I recommend this book to all Writatives (‘one who loves or is inclined to write’) and all readers, especially those enamoured with language. It is Rum ti tum with the chill off (excellent)!

For those of you who enjoy a sample, the author shared the entries for the letter A of this book on her blog. You can check them out here.

Thanks to the author for another fun and witty book, thanks to all of you for reading, and remember to share with anybody who might be interested, to leave a comment, like, click, and especially, to keep safe and keep smiling. ♥

Book review Book reviews Tuesday Book Blog

#TuesdayBookBlog STOLEN SUMMERS: A heartbreaking tale of betrayal, confinement and dreams of escape by Anne Goodwin (@Annecdotist) A close and personal look at UK society and mental health care in the XX century #RBRT

Hi all:

I bring you the prequel (well, sort of) a book I reviewed some time ago, and one many readers have read and loved since.

Stolen Summers by Anne Goodwin

Stolen Summers: A heartbreaking tale of betrayal, confinement and dreams of escape by Anne Goodwin

All she has left is her sanity. Will the asylum take that from her too?

In 1939, Matilda is admitted to Ghyllside hospital, cut off from family and friends. Not quite twenty, and forced to give up her baby for adoption, she feels battered by the cruel regime. Yet she finds a surprising ally in rough-edged Doris, who risks harsh punishments to help her reach out to the brother she left behind.

Twenty-five years later, the rules have relaxed, and the women are free to leave. How will they cope in a world transformed in their absence? Do greater dangers await them outside?

The poignant prequel to Matilda Windsor Is Coming Home is a tragic yet tender story of a woman robbed of her future who summons the strength to survive.

Universal link:

Author Anne Goodwin

About the author:

Anne Goodwin’s drive to understand what makes people tick led to a career in clinical psychology. That same curiosity now powers her fiction.

Anne writes about the darkness that haunts her and is wary of artificial light. She makes stuff up to tell the truth about adversity, creating characters to care about and stories to make you think. She explores identity, mental health and social justice with compassion, humour and hope.

An award-winning short-story writer, she has published three novels and a short story collection with small independent press, Inspired Quill. Her debut novel, Sugar and Snails, was shortlisted for the 2016 Polari First Book Prize.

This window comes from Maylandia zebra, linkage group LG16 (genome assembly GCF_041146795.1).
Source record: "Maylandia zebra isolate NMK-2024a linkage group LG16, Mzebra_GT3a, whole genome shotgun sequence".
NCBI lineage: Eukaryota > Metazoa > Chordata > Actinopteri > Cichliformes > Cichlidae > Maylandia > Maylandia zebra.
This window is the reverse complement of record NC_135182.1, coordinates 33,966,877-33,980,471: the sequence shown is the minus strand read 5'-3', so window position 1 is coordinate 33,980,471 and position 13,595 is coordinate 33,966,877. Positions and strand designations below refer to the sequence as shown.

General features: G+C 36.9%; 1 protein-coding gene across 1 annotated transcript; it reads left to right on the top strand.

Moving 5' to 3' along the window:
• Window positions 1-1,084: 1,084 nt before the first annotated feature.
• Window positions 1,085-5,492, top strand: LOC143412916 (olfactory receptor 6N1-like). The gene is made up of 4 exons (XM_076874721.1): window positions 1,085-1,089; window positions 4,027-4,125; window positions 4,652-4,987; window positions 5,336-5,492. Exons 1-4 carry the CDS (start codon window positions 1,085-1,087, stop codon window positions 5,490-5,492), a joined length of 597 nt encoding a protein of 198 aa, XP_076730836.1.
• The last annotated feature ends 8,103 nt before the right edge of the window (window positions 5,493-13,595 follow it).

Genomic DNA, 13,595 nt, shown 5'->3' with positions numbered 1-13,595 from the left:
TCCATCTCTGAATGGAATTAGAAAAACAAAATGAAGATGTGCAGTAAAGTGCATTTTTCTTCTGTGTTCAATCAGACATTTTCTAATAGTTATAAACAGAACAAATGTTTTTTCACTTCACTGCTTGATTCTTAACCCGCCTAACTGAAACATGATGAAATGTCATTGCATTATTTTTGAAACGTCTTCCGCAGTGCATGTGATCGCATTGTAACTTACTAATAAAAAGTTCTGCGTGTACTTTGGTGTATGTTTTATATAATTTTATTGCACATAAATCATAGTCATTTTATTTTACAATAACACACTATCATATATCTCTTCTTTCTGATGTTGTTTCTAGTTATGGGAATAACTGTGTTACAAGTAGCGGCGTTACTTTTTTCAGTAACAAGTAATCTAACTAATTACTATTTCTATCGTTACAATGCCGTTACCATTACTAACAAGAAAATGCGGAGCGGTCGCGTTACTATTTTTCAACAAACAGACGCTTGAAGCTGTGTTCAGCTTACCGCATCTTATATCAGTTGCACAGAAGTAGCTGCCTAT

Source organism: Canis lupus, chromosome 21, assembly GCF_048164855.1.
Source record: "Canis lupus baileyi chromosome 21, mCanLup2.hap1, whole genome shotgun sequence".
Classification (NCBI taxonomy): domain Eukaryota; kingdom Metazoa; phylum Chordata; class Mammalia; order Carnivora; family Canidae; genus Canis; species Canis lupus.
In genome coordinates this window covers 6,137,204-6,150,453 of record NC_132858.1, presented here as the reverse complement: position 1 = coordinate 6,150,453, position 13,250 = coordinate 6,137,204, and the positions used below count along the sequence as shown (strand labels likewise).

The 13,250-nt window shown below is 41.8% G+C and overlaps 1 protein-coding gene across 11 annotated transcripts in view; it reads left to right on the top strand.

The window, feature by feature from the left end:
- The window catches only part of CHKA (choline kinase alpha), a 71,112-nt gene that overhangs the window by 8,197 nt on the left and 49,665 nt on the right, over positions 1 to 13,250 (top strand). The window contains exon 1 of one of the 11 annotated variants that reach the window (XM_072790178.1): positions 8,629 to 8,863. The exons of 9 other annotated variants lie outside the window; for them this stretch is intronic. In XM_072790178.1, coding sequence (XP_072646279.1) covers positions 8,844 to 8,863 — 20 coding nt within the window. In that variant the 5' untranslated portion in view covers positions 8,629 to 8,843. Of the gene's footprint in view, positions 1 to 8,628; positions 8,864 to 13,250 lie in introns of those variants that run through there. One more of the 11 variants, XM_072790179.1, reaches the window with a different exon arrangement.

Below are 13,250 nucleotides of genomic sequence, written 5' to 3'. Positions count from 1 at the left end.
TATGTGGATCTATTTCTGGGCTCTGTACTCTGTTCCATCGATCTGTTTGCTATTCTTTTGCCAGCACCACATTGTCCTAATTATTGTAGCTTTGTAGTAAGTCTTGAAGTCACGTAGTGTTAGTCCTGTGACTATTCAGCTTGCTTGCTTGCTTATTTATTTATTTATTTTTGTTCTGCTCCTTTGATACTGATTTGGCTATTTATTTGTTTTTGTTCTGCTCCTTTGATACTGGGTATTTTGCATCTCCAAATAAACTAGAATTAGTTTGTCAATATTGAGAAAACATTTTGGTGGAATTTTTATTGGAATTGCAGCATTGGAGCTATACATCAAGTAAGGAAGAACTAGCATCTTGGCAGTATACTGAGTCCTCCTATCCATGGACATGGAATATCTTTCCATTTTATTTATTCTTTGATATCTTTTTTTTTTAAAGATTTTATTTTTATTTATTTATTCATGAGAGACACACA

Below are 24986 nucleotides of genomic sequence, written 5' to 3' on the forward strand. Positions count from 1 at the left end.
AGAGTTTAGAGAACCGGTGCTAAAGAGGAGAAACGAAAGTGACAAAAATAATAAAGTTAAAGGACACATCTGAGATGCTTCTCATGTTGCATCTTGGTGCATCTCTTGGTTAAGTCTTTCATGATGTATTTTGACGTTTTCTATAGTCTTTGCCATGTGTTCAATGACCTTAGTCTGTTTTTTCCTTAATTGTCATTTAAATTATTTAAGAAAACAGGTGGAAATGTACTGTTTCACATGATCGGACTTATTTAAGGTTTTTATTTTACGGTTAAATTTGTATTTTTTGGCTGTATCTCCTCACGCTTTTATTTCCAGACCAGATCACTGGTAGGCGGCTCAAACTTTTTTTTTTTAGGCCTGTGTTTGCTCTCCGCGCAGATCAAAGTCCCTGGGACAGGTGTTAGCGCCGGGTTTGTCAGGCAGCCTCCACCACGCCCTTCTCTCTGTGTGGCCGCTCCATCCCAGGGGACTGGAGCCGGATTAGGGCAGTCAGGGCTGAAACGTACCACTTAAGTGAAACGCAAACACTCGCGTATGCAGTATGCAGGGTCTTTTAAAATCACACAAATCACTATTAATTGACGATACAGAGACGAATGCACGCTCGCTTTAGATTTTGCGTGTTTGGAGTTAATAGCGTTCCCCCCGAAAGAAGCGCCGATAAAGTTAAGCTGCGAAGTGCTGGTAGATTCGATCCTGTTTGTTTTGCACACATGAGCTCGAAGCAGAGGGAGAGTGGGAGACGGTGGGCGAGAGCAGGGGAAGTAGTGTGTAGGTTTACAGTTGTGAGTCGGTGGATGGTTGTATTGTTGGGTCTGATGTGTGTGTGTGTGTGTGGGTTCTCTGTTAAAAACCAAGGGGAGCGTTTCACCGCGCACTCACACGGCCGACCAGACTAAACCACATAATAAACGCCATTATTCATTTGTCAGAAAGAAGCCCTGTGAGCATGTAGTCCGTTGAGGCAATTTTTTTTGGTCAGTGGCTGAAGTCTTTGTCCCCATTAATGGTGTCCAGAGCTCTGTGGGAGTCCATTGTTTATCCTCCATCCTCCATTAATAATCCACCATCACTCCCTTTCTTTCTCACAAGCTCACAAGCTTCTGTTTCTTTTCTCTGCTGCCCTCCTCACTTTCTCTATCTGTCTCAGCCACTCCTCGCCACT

Away from her desk, Anne guides book-loving walkers through the Derbyshire landscape that inspired Charlotte Brontë’s Jane Eyre.

Subscribers to her newsletter can download a free e-book of award-winning short stories.

Author social media 


Twitter @Annecdotist

Link tree

Book blog Annecdotal

Amazon author page

YouTube Anne Goodwin’s YouTube channel

Facebook Annecdotist

Instagram authorannegoodwin

Newsletter subscribe

TikTok @annegoodwinauthor

My review:

I write this review as a member of Rosie’s Book Review Team (author, check here if you are interested in getting your book reviewed) and thank her and the author for this opportunity.

I was lucky enough to read Matilda Windsor Is Coming Home, the previous book Anne Goodwin wrote about the same character, Matilda, before its publication as well, and I was moved, saddened, touched, and delighted, all in one. A tragic story, made worse because, although fictional, it is not an uncommon one, and it bears witness to the many people who ended up spending their lives in the old psychiatric asylums, sometimes for reasons that had little to do with their mental health.

In this novella, which the author describes as a prequel, but, at least in my opinion, isn’t exactly that, we get to fill in some of the gaps of the previous book. This novella, although written in the third person (apart from some letters Matilda addresses to her brother, Henry, one of the characters who play a major part in the original novel) only has one narrator, Matilda herself, and it alternates two different periods of time: 1939-1940, exploring what happens when Matilda first arrives at Ghyllside Hospital, the trauma it supposes, and readers can start to see how and why her mind starts to unravel; and a particular day in 1964, when one outing with one of her friends and hospital peers, Doris, turns into a nightmare. We also get to see, though briefly, the consequences of that outing, and there is a chapter at the end, set in 1989, which functions as an epilogue, and links it directly with Matilda Windsor.

This novella shares the virtues of the previous book, and it bridges the possible gaps left by the other, as we get to see more of what Matilda experienced and share with her some of the terrible humiliations and spirit-breaking practices she had to suffer. Seeing her robbed of her dignity, ignored (at best) or abused, the subject of dubious psychiatric treatments and moral judgements, and experiencing loss, guilt, and repeated trauma, it is no surprise that her mind sought refuge in a fantasy world that granted her an important and grand role in life.